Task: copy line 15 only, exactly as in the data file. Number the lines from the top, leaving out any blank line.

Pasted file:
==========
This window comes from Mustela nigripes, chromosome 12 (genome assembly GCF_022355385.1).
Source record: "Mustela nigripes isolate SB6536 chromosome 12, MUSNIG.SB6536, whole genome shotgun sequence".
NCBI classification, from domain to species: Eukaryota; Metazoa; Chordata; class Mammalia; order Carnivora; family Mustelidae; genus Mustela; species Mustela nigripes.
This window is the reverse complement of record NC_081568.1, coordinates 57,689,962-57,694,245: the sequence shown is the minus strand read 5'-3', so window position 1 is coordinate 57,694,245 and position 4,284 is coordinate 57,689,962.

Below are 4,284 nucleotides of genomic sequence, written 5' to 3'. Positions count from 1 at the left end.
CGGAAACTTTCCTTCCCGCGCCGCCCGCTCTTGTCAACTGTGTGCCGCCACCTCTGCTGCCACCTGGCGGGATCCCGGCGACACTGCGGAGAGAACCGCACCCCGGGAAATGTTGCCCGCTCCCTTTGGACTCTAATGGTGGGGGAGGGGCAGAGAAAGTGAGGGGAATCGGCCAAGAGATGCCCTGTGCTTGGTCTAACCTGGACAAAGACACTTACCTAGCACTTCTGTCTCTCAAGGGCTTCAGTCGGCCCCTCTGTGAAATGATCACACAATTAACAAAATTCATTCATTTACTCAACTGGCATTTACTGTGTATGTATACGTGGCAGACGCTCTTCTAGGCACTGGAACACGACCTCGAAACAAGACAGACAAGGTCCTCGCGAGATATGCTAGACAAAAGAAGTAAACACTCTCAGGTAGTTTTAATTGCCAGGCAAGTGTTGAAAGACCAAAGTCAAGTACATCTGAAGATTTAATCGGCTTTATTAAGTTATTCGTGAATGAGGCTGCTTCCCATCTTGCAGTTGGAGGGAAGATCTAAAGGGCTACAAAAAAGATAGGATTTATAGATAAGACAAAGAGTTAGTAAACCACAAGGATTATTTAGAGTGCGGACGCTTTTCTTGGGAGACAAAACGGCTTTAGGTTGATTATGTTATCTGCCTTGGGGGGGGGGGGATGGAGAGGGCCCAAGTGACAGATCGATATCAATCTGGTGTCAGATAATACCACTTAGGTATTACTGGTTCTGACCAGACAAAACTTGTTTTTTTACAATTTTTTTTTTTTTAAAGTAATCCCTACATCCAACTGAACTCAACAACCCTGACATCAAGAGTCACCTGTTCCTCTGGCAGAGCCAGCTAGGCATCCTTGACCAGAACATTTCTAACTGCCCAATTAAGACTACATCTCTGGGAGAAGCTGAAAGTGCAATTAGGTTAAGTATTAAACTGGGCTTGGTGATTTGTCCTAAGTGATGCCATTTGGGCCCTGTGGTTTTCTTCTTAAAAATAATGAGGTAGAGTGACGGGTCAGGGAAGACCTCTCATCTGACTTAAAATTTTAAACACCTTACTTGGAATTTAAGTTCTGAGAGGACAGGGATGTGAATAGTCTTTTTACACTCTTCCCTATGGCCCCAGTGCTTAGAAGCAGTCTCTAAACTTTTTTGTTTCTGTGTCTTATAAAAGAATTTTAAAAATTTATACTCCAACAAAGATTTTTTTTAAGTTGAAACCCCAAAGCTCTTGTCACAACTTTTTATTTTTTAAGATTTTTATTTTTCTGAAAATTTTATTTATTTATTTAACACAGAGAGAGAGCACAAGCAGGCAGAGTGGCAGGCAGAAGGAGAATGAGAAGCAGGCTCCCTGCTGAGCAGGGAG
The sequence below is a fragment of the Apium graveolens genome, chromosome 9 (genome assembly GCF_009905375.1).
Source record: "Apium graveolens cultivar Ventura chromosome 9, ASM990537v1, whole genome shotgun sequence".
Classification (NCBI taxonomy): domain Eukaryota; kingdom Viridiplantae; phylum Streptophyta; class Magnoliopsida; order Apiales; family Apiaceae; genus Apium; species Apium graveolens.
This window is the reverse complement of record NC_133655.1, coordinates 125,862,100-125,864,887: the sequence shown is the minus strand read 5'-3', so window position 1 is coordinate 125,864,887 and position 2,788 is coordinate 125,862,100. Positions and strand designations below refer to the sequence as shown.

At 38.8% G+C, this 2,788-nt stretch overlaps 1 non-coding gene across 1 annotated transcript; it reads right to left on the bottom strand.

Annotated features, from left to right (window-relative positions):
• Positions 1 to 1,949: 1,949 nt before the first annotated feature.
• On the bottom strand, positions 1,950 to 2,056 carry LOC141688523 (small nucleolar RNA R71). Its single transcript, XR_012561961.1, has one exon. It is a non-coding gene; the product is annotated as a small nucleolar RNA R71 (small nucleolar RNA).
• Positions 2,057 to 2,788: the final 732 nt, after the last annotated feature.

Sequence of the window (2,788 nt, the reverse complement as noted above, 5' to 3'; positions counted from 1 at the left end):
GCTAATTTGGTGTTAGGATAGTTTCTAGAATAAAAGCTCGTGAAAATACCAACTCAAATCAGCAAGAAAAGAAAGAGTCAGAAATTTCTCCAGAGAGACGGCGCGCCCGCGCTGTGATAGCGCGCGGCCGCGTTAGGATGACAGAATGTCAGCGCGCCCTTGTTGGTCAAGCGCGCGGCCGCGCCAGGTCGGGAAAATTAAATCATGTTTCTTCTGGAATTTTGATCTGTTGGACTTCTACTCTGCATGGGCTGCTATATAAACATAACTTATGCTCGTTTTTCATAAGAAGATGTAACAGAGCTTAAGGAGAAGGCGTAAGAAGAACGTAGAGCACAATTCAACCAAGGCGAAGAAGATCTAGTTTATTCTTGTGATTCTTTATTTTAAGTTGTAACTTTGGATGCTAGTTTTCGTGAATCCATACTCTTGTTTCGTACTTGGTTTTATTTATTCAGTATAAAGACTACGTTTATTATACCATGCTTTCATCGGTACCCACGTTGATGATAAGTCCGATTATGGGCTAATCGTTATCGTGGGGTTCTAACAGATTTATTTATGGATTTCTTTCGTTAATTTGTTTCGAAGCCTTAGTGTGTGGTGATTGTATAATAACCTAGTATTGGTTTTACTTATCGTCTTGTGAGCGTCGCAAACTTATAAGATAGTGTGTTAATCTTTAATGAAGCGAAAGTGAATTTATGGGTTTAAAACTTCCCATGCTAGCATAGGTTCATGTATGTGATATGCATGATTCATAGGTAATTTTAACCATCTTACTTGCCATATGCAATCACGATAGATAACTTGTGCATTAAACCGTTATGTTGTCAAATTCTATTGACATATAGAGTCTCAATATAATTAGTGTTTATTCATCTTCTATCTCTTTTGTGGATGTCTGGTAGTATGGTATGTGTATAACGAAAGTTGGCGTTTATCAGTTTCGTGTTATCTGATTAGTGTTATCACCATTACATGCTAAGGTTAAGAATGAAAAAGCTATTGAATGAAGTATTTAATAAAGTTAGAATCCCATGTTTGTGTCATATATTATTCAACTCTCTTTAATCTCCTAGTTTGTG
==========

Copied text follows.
• Positions 2,057 to 2,788: the final 732 nt, after the last annotated feature.